Thanks to some excellent storytelling, direction, and amazing production values, games have progressed over the years to being something more than a few pixels vying for on-screen superiority.
These days, the graphics can rival real life, the hours you spend with the game can be long, and in general you feel like you’re getting a blockbuster movie that runs for a longer time delivered on a single disc or download.
The music is also another area that can transcend, and if you’ve ever played “Uncharted 4”, “Mass Effect 3”, or “Mirror’s Edge” and thought that the music was so good, you could just listen to it without the visuals appearing in front of your face, you’re probably not alone.
Video game music is more than just something to listen to as you play the game, with both big names from the film industry appearing alongside smaller less known names, many of whom are creating some excellent soundtracks that really set the mood.
Sometimes these tracks even linger on past when you’ve switched the console off and set the controller aside, forcing you to seek out and buy the soundtrack just to get that tune out of your head.
But in this day and age, we don’t always buy, and with music streaming the way many of us are consuming our sound, it makes sense for a streaming service to capitalise on this with games.
Spotify appears to have done that this week, pressing “start” on a gaming category across its network, a feature that will work across mobile, desktop, and Spotify’s app on the PlayStation 4.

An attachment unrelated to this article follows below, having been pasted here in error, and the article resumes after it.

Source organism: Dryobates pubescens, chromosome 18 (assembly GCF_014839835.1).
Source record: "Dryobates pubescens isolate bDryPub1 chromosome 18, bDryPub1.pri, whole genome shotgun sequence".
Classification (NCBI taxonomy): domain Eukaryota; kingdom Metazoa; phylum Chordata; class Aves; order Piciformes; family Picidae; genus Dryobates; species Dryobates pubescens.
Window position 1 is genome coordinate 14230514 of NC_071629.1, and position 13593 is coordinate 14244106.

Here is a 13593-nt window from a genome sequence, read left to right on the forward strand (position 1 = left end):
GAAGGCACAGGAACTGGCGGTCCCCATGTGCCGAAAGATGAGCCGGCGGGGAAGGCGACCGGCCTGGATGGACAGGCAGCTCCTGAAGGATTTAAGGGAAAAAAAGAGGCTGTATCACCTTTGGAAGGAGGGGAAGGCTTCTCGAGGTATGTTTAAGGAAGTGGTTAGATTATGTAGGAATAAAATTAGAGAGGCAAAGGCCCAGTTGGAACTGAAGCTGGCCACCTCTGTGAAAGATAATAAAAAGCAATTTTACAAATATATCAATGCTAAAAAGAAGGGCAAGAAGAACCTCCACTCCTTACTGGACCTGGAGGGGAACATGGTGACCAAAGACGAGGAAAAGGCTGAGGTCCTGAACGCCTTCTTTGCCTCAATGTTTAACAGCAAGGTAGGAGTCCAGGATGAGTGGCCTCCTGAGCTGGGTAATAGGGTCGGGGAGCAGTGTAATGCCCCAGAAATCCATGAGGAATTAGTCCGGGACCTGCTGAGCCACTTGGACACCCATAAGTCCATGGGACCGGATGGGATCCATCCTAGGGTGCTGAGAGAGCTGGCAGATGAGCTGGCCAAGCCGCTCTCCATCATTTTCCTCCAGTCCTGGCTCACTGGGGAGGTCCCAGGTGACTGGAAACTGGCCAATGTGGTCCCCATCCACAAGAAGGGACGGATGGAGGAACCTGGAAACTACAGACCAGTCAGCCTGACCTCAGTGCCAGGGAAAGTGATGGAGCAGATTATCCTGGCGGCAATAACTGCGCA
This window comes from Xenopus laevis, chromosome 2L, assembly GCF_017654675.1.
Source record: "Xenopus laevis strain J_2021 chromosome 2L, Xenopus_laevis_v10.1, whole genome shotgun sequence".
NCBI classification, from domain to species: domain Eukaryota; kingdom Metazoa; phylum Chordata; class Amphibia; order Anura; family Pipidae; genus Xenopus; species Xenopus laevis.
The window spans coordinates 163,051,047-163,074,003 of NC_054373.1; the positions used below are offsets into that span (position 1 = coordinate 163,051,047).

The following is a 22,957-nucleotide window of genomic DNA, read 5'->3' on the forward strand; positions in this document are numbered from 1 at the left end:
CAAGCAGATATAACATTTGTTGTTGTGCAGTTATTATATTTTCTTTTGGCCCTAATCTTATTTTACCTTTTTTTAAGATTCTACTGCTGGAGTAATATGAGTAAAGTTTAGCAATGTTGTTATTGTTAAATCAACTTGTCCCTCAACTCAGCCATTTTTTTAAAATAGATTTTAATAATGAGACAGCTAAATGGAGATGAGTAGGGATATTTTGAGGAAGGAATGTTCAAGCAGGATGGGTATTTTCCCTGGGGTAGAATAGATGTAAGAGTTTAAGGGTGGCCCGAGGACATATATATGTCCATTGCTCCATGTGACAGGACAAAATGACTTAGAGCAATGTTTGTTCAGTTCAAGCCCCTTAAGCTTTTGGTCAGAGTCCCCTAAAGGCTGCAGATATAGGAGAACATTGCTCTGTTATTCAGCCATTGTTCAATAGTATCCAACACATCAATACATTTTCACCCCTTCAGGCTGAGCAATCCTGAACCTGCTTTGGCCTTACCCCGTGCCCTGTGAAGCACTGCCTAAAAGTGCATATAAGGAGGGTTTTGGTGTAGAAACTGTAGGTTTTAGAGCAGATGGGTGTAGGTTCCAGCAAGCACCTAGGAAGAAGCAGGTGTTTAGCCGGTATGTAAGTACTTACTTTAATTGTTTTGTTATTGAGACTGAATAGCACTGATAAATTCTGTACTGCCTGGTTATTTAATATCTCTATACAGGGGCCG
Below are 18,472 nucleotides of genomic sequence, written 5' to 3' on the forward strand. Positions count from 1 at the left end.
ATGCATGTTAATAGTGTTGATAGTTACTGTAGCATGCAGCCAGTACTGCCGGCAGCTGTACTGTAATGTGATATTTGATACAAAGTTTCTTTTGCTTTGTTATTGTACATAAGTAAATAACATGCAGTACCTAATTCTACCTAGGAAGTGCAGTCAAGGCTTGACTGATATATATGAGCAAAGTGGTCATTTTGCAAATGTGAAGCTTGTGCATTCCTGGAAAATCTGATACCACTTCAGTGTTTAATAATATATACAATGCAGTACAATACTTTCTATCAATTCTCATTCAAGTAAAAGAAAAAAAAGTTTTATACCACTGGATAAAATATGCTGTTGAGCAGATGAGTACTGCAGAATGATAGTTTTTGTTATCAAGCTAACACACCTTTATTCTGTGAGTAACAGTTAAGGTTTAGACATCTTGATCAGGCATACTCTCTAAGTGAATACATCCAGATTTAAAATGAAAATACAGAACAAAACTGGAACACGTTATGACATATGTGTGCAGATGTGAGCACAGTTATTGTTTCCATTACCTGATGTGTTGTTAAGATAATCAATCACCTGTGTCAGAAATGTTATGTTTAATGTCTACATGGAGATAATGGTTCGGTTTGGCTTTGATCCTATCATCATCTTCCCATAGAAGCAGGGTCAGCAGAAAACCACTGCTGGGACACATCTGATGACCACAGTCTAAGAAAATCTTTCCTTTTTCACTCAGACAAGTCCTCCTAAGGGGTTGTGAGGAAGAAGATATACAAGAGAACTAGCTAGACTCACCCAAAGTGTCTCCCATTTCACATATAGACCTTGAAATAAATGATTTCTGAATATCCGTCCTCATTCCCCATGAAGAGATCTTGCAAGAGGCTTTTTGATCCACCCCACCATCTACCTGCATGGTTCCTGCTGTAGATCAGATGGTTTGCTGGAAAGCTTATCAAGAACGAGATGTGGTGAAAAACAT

The service now includes pages of titles and playlists — we counted a good 120 that we could see — including some of this writer’s favourites, such as “Mirror’s Edge”, “Transistor”, “Everybody’s Gone to the Rapture”, “Portal 2”, the “Mass Effect” series, the “Halo” series, and Frank Klepacki’s classic “Command & Conquer”.
Proving itself to be a little more than just a soundtrack catalogue — because if Spotify has these soundtracks, there’s a good chance the other music services do, too — Spotify is also bringing curated sets of music based on gaming to its network, with music playlists based on older retro gaming as well as playlists from E-Sports commentator Day and YouTube video team Sneaky Zebra.
Even if those playlists don’t grab you, the knowledge that you can turn to a streaming service to listen to great video game music should be something.
Hey, we didn’t even know a few of our favourites were available as separate soundtracks. At least we can put our wallets away (at least until there’s a vinyl release).